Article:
10 Uses for Beeswax
No longer just for candles—put this natural material to work around the house
The glandular secretions of honeybees can do more than divide the cells of a hive; beeswax-based paint-coated walls in Ancient Greece and copies of the Magna Carta were delivered in 1215 bearing a beeswax seal. These days, it's mostly an ingredient in candles and cosmetics, but you can visit a craft store or a farmers' market, pick up a cake of it, and put it to work around the house as well.
Use beeswax to:
1. Unstick a drawer. A thin coat of beeswax on wooden rails makes the wood drawers on Granny's old bureau slide smoothly. It does windows, too. Use wax to lubricate sashes.
2. Free frozen nuts. Help loosen a rusted nut by lubricating the bolt's threads with melted wax.
3. Wax wood. For structural elements that need to look good but take no wear (such as exposed ceiling beams), heat equal parts beeswax, linseed oil, and turpentine. Apply with a burlap rag while the mixture is still warm.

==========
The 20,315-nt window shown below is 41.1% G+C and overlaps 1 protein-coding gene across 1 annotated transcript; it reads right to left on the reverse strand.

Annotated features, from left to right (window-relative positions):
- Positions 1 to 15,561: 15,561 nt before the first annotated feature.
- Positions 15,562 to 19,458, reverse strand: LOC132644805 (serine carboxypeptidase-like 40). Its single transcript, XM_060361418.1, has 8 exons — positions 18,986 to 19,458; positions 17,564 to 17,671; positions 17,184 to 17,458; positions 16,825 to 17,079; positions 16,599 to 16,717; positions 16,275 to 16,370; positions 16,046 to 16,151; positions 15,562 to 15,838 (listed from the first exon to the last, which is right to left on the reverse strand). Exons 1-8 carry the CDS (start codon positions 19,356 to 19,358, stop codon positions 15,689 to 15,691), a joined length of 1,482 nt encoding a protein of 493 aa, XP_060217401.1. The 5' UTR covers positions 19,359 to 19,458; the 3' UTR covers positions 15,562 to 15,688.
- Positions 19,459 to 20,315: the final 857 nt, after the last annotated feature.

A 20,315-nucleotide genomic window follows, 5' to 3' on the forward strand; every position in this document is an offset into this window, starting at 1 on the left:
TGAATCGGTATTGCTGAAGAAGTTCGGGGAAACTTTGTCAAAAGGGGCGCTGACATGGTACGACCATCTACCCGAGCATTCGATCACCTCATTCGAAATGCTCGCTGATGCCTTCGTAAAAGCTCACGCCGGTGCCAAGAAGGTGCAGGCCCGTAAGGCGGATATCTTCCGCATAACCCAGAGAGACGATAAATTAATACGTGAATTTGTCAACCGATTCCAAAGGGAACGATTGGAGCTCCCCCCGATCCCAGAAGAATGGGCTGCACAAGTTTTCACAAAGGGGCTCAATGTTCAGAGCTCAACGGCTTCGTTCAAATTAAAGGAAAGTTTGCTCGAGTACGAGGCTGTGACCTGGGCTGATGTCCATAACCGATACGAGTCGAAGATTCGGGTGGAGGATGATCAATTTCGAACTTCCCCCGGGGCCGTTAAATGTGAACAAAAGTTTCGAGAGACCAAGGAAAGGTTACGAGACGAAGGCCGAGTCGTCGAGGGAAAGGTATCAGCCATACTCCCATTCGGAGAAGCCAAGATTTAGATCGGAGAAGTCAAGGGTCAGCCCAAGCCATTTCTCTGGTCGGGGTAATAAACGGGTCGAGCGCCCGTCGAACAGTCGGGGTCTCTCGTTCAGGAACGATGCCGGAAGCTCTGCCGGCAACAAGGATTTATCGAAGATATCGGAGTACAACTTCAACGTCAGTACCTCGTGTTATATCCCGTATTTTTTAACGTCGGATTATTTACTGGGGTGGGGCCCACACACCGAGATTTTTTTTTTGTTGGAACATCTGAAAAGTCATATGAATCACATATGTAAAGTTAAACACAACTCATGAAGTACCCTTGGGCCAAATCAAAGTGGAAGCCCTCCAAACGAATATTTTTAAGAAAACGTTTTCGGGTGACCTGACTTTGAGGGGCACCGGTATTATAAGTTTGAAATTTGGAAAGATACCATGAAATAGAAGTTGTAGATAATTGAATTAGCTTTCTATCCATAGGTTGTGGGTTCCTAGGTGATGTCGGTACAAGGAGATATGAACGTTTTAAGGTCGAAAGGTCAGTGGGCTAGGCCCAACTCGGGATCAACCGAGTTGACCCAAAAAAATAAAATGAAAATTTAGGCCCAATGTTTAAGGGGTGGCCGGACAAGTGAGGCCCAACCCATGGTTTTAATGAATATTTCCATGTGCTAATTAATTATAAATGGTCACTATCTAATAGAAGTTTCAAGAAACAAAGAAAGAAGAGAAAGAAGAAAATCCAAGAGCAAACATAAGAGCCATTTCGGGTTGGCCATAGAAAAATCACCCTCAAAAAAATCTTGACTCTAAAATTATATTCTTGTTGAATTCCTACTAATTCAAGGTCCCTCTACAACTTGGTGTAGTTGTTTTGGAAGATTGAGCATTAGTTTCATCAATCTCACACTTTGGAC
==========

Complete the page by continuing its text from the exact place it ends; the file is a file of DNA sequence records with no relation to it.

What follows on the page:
4. Preserve bronze. To ward against oxidation caused by moist air, brush on a solution of ⅓ pound beeswax melted in 1 quart turpentine. Buff it with a towel to create a thin, hard coat.
5. Whip frayed rope. Wrap a waxed length of string tightly around the rope's tip about a dozen times. Tie off the loose end and trim the excess.
6. Lube screws. Georgia Beekeepers' Association president Robert Brewer rubs wax over the threads of screws to make them drive smoothly and resist corrosion.
7. Condition a wood cutting board. Add a half-teaspoon beeswax to a cup of mineral oil, microwave until the wax melts, and apply the mixture to the board with a soft cloth.
8. Polish concrete counters. Give a sealed, dark concrete countertop a muted, natural luster by rubbing melted beeswax over the surface with a chamois cloth. Let it dry and then wipe, says Fred Hueston, director of the National Training Center for Stone and Masonry Trades.
9. Preserve a patina. Seal a copper sink by rubbing it with softened beeswax and polishing off the excess with a lint-free rag, says Shane Jost, owner of Mountains Edge Copperart.
10. Waterproof leather. Combine equal parts beeswax, tallow, and neatsfoot oil (available online). Warm the mixture and use a rag to rub it on your work boots or gloves.